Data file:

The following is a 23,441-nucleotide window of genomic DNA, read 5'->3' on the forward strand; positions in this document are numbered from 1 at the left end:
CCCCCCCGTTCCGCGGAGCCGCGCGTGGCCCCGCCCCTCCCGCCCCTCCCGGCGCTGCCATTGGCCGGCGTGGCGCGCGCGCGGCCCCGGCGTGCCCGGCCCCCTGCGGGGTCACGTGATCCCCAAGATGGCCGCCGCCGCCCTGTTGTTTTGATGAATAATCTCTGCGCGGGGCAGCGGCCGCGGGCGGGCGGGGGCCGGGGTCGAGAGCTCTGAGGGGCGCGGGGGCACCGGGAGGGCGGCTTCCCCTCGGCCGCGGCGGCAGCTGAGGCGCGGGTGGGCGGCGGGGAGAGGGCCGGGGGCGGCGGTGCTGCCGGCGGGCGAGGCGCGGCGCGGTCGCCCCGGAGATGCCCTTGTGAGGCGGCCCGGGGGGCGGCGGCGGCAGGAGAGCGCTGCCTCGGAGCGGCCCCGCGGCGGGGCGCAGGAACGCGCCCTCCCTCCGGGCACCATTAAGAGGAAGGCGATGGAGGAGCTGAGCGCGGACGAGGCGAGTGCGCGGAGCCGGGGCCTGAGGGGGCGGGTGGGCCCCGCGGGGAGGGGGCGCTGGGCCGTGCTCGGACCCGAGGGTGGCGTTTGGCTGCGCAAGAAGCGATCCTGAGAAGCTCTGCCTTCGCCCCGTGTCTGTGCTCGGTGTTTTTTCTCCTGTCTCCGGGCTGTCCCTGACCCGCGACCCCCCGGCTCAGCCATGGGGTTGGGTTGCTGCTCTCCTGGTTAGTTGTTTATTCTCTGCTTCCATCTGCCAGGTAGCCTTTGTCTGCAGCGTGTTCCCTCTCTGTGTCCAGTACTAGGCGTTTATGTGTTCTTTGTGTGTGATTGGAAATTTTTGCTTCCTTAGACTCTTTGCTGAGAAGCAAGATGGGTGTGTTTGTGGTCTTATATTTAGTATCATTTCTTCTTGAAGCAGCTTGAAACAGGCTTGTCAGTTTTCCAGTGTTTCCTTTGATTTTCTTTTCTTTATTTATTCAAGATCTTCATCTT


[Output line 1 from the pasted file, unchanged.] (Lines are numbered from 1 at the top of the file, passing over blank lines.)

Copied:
The following is a 23,441-nucleotide window of genomic DNA, read 5'->3' on the forward strand; positions in this document are numbered from 1 at the left end: